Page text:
We know, as believers, that prayer is our lifeline to God. We have been taught prayers around the dinner table and in Sunday school classes, we say them at church and we say them before we go to bed. We pray when loved ones are battling diseases, we pray when children go astray, we pray when the path before us seems unclear, we pray when we are at the end of our rope. We cry out to God for answers, for direction, for healing, for hope...but what do we do when God feel distant?
What do we do when we are in the thick of a season of waiting, when God seems to be silent despite all of our anxious and earnest prayers to Him?
Rebecca Rene Jones gives these five ways we can wait well:
- Know that what you’re experiencing is normal. Jones shares that “C.S. Lewis actually said our fluctuating feelings about God were perhaps the only constant of our faith,” something he referred to as “undulation.” We can choose to still believe that God is good despite our lives being hard, and we can take comfort in knowing that every Christian struggles with changing feelings and emotions in their faith.
- Embrace boring things. In a world where most of us have a glowing screen within arm’s length at all times, boredom is rare. We can quickly start scrolling social media or playing a mindless game the second we find ourselves with nothing to do, and in doing so, we are forgetting what it’s like to wait on God. Jones says, “God dares us to do something different: To stay expectant. To stay hungry. To practice hope, as Paul says, by patiently and confidently fixing our attention on the promises we don’t yet possess (Romans 8:24-25). Creating intentional time and space to be silent and still before the Lord gives Him room to move in your heart and speak to you-- things you might miss if you’re always filling your mind and your life with other distractions.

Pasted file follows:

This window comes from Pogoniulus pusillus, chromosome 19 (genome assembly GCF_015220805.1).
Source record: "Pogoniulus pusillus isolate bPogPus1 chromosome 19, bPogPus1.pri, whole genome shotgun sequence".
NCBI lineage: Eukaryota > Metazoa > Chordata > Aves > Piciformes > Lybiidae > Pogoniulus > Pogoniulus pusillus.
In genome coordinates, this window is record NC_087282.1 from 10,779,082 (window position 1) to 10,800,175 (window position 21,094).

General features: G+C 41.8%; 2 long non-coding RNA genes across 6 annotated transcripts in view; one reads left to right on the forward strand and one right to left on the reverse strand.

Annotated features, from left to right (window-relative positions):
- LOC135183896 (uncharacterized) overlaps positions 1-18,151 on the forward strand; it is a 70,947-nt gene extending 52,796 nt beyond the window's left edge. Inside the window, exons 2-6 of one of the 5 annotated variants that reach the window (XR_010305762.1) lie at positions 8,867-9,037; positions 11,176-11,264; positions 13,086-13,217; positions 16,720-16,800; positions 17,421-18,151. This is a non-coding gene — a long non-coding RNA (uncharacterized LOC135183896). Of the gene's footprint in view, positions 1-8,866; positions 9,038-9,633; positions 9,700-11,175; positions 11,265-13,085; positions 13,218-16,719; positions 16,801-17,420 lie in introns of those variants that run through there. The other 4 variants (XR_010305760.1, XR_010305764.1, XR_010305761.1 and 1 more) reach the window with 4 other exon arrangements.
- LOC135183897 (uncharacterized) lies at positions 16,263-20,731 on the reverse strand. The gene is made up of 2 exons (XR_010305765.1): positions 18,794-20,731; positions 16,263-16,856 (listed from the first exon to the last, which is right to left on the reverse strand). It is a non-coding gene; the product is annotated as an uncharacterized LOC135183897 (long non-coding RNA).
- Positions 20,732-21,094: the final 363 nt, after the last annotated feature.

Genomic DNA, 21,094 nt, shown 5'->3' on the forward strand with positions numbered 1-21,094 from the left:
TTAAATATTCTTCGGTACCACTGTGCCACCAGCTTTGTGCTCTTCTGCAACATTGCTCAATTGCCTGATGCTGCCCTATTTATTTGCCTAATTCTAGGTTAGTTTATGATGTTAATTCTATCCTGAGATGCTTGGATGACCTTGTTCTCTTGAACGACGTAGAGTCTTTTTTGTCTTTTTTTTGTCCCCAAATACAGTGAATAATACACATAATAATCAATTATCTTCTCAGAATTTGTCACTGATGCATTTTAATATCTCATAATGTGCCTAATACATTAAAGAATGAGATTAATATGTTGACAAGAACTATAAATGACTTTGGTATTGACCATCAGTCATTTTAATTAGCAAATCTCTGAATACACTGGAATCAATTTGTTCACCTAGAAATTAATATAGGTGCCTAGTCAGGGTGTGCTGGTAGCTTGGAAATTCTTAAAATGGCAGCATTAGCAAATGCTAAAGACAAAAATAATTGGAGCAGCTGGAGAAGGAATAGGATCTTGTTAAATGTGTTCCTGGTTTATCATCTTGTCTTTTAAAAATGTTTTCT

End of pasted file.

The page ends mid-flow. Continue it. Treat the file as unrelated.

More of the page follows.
- Tell God what you think. While it’s often easier and more comfortable to say a rote, memorized prayer to God, He invites us to be honest about the things going on in our hearts. Psalm 139:23-24 says, “Search me, O God, and know my heart; test me and know my anxious thoughts. See if there is any offensive way in me, and lead me in the way everlasting.” Jones shares an example of how “the great prophet Elijah even died to pray. ‘I have had enough, Lord,’ he said (1 Kings 19:4).” We can come to Him with the things we are wrestling with, no matter how messy or confusing they might be. He desires to know our hearts.
- Don’t demand burning bushes. “God honors and uplifts the quietly faithful, and what’s more: He often comes in the quiet,” Jones says. She continues the story of Elijah, telling of when God came to him not in the storm or the earthquake or the fire, but instead in a gentle whisper. “What if God intends to meet us precisely in the places we’d least imagine?”
- Keep moving. Don’t let the distance you feel from God keep you from living a life of active faith. We often want to just give up until God gives us a roadmap of what’s next or answers the questions we’ve been asking Him, but we can rest assured that He has always been faithful and always will be faithful to those who follow Him. “His word, but poetically, is already a lamp for our feet (Psalm 119:105),” Jones says. Let the words of Scripture give you the encouragement to carry on, whether you feel like God is near or not.
Crosswalk.com contributing writer Janet Eckles shares another list of action steps when you’re wondering when God will answer your prayers, and she adds this: “This is the confidence we have in approaching God: that if we ask anything according to his will, he hears us. And if we know that he hears us—whatever we ask—we know that we have what we asked of him” (1 John 5:14–15). While we pray, we’re certain that in His timing and ways, we have what we ask. We receive what He offers. We expect what He promises. And while we wait, we frame our patience with joy, confidence and peace.”
Prayer is still our lifeline to God, even when God feels far away or silent. We can take comfort that we are not alone and that God hears us when we come before Him. We can rest assured that all He has promised will come true, even if we first must wait. Let’s wait well as we trust fully in the Lord!
Publication date: April 7, 2016
Rachel Dawson is the editor of BibleStudyTools.com